This August, it is 49 years ago that Teresa “Tess” Sue Hilt (Jan 6, 1951 – Aug 4, 1973) was found murdered in her off-campus apartment in Maryville, Missouri. She was twenty-two years old.
As I am taking a break, this is the summer case for 2022.
Tess attended Northwest Missouri State College. She was a music major and pursued a post graduate psychology degree.
Tess had been stabbed and strangled to death. She was face down on her bed under a sheet. A panty hose was tied around her neck and her wrists were bound with shoelaces.
A paring knife taken from her own kitchen was in her hand. It came from her kitchen so the killer did not come prepared with a weapon. This was a confrontation that got out of hand.
When I read about her case more than a decade ago, I immediately thought that the person who killed Tess was a woman. I still think it was a woman.
Then-Sgt. Wright thought it was a woman too and explained this in the St. Joseph News Press from January 20, 1974. In the well-researched article, Tess’ apartment is described as cleaned up and that Tess’ dead body was covered with a sheet. Sgt. Wright saw it as something that a woman would do. I disagree.
There are male killers who clean up the crime scene and they do that very well. Placing a sheet over a dead body is just the killer protecting themselves. This way, they did not have to see Tess while they were cleaning up. So, covering Tess could have been done by a female and male killer.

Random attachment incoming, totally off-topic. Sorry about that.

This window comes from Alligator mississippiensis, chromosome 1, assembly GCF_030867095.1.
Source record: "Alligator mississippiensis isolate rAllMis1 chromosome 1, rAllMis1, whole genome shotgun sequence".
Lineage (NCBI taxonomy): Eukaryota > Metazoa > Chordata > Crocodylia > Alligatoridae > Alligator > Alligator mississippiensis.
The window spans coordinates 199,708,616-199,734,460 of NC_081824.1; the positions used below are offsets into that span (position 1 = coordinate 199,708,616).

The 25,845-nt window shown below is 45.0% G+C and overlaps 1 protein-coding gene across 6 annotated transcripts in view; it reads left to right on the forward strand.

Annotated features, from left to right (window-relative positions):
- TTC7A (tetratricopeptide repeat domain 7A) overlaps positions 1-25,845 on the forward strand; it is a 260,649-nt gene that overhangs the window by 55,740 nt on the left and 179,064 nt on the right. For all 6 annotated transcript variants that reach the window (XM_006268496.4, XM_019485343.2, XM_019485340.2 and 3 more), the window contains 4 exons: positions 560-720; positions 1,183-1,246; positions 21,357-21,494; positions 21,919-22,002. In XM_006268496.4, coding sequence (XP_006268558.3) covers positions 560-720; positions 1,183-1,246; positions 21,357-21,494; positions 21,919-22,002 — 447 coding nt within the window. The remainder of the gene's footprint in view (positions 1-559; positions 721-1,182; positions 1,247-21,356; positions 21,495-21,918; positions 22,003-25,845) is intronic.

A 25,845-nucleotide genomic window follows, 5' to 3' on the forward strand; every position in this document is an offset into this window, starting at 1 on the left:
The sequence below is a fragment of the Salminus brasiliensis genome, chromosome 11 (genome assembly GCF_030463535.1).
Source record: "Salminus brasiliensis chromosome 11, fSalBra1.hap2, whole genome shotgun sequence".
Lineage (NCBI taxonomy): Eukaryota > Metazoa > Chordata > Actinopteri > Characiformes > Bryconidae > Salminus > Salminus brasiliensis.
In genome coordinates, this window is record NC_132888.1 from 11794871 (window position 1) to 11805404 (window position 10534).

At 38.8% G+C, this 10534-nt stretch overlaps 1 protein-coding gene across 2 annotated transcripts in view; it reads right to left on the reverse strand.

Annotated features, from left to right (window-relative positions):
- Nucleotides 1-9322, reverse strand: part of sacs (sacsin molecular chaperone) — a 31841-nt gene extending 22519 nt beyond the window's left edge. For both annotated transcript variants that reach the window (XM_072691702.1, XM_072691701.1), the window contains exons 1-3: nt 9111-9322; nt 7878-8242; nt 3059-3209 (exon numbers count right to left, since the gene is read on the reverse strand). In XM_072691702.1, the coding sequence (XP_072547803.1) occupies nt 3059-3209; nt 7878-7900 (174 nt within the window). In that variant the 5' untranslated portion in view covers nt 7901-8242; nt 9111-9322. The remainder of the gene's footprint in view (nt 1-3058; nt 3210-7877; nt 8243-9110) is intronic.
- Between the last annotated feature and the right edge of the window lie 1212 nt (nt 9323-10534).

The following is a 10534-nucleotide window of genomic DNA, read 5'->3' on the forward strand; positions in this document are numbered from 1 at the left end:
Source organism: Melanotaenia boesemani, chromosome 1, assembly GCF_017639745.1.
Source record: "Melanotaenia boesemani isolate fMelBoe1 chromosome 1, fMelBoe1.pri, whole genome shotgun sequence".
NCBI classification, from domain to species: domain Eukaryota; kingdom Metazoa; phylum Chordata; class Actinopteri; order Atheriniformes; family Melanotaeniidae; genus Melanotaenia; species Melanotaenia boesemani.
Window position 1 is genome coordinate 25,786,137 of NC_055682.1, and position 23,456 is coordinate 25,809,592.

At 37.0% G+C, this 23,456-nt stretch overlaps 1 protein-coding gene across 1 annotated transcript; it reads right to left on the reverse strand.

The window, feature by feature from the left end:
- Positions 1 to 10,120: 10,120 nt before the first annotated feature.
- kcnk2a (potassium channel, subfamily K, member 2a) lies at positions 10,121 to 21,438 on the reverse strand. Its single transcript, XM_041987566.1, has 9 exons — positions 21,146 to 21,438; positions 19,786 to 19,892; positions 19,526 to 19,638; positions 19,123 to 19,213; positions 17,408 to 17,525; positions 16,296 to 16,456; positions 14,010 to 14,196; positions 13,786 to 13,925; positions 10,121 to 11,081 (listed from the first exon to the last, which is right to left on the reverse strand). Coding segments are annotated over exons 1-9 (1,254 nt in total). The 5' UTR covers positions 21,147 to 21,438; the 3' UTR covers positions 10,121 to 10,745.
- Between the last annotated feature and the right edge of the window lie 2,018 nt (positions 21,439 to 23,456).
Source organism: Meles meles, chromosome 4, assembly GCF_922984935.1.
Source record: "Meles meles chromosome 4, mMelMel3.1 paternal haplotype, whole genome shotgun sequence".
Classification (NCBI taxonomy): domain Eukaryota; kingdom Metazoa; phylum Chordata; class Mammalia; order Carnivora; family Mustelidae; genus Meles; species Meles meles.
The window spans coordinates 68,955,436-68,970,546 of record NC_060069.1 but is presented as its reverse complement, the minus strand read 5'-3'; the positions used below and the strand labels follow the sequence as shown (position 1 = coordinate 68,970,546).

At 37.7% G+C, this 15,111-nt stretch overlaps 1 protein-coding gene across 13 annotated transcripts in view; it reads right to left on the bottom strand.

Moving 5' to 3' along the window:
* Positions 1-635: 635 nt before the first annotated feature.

Why do I think that the killer was a woman? The kind of trauma that Tess had to endure and in particular, the two locations of said trauma.
IF this had been a jilted male lover, I would have expected more trauma to Tess’ face to depersonalize her, dehumanize her, as she had caused him pain. But her face did not have extensive trauma. Her heart and vagina did.
It seems to indicate that as soon as the killer had overpowered Tess, a statement of pain had to be made in the areas were the killer herself was hurt the most.
The cause of death was multiple stab wounds to the heart. From the comment section on the autopsy report: “These wounds of the heart and lung were produced by a knife which was jabbed into the chest at least eight times, producing two penetrating wounds to the chest wall and five in the heart and three in the lung.”
The knife was pumped in Tess’ chest until she was dead. The multiple thrusts used the same original opening in the chest but with different angles in the interior.
The vagina/uterine area
From the comment section on the autopsy report: “The laceration of the vagina was produced before death and caused considerable retroperitoneal hemorrhage.”
The trauma around the vagina is noted as extensive with one of the lacerations extending into the right pelvis and damage to the left vaginal wall.
Tips and motive
Maybe the killer’s love for someone was unrequited or unknown to the desired man however, Tess was the (perceived) rival for that man’s attention. The killer’s heart was wounded, and she wanted Tess to hurt there too. Moreover, it seems as if the killer was trying to destruct a feared or perceived pregnancy.